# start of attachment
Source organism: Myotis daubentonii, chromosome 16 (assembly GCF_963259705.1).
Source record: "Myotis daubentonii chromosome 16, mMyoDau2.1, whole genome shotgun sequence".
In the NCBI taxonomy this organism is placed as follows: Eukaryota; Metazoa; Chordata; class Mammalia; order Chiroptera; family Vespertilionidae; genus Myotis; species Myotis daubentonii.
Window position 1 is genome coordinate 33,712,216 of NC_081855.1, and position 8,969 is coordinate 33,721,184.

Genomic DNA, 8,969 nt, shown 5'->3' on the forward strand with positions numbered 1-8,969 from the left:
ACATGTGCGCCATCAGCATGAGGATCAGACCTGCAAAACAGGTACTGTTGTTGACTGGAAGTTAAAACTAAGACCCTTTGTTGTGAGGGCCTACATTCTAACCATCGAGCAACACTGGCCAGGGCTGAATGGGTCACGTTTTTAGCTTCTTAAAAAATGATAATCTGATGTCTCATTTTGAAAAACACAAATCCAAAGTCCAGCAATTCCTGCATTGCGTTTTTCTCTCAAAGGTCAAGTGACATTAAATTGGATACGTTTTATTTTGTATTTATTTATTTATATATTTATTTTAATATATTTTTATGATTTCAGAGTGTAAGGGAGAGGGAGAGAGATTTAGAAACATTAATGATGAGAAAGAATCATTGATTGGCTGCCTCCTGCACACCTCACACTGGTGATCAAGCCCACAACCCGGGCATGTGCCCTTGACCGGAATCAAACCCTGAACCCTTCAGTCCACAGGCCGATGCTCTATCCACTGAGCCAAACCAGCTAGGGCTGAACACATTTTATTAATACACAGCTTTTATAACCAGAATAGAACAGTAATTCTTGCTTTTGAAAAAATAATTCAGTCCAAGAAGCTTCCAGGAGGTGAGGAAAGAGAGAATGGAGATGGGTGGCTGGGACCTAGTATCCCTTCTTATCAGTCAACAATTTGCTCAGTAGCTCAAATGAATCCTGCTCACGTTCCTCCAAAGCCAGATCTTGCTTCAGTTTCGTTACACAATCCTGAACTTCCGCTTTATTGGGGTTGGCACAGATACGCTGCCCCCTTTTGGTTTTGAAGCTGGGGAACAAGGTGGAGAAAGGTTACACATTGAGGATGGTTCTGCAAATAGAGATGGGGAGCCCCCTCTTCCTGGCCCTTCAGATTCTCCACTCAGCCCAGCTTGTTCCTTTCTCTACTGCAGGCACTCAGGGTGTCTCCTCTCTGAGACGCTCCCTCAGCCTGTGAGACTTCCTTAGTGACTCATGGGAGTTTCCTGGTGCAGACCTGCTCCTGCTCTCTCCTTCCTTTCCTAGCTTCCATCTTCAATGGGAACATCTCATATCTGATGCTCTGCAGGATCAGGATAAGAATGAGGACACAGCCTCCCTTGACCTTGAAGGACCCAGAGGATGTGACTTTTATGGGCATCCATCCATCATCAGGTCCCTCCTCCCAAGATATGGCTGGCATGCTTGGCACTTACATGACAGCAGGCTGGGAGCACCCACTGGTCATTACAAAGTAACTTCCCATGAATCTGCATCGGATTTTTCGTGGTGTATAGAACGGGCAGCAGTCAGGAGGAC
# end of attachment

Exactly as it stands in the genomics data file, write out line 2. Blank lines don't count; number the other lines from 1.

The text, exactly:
Source record: "Myotis daubentonii chromosome 16, mMyoDau2.1, whole genome shotgun sequence".